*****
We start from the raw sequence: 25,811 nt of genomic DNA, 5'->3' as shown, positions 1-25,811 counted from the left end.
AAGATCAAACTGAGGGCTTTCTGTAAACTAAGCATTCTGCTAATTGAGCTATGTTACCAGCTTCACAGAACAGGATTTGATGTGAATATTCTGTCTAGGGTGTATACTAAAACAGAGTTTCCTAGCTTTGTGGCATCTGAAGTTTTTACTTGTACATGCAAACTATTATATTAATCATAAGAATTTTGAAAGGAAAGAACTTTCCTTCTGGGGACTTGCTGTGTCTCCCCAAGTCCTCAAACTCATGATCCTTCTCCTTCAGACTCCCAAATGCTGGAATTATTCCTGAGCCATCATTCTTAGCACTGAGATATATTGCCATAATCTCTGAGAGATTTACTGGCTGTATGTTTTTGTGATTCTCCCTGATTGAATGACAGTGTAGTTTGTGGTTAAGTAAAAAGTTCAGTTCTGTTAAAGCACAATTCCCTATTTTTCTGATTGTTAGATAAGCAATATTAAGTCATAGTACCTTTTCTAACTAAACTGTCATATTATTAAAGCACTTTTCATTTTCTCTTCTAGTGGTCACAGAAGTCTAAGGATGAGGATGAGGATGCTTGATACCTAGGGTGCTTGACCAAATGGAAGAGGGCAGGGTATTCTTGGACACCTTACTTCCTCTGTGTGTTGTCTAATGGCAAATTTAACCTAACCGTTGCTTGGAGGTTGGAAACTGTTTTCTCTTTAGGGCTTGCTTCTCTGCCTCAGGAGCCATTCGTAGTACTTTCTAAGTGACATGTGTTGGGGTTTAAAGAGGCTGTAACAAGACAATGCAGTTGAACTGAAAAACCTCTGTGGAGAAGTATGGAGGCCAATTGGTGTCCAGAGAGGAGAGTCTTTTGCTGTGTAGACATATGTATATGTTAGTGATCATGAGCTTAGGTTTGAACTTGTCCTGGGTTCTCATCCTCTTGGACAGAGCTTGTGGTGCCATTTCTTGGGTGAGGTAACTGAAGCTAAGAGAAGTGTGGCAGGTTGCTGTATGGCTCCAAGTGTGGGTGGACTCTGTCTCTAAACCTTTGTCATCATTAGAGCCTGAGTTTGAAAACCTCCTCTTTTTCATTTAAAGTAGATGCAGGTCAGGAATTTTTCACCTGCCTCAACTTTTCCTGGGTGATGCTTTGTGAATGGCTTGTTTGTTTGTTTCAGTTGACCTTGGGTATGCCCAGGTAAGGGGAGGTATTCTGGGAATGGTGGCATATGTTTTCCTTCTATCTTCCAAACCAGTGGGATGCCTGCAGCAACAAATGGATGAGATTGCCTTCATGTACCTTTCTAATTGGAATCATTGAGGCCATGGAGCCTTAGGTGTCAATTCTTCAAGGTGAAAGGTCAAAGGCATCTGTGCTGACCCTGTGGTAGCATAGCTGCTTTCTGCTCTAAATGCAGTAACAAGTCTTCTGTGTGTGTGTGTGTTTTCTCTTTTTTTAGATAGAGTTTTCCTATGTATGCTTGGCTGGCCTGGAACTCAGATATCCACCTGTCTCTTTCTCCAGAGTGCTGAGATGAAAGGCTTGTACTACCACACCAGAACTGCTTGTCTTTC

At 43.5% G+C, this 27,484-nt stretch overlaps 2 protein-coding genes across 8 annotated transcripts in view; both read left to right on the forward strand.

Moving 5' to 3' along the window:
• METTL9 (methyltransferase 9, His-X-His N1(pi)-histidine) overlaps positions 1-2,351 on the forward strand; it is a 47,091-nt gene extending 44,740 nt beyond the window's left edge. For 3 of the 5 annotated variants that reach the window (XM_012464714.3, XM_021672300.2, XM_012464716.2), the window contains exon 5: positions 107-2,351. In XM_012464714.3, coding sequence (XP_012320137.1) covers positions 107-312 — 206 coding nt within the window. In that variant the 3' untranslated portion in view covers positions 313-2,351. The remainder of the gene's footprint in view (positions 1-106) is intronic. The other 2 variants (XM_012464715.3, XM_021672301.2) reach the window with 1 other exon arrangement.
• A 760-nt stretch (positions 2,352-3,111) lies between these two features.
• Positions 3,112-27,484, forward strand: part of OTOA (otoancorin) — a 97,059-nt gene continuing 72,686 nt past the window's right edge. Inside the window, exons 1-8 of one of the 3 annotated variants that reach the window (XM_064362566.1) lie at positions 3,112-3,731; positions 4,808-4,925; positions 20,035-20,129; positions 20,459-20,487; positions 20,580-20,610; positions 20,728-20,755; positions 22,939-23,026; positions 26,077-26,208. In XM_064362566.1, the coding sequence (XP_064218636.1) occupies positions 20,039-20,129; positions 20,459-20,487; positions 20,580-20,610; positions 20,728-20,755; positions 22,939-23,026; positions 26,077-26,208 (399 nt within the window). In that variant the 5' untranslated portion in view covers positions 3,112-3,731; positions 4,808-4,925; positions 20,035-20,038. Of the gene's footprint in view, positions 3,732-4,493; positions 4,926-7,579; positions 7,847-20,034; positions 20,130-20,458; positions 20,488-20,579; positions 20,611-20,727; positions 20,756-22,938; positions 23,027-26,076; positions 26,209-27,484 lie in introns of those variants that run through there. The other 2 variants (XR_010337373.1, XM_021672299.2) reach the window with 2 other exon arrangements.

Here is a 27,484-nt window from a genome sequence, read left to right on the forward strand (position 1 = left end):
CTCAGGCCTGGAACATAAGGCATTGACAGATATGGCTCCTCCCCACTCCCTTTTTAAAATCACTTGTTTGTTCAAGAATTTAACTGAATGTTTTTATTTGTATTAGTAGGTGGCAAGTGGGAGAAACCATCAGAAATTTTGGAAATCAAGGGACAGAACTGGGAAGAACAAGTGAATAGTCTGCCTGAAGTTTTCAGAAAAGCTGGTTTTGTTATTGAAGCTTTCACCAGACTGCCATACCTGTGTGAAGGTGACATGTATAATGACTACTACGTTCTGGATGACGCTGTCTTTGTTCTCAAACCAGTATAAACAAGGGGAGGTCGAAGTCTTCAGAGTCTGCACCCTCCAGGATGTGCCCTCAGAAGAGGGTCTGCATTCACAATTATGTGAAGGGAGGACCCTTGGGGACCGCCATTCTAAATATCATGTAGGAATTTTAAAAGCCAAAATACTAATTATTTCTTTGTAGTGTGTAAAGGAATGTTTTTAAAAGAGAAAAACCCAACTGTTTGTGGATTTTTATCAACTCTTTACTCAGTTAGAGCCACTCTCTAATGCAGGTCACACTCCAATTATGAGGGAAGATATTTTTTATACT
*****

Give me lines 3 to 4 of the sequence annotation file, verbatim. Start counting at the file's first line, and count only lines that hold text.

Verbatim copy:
At 43.5% G+C, this 27,484-nt stretch overlaps 2 protein-coding genes across 8 annotated transcripts in view; both read left to right on the forward strand.

Moving 5' to 3' along the window: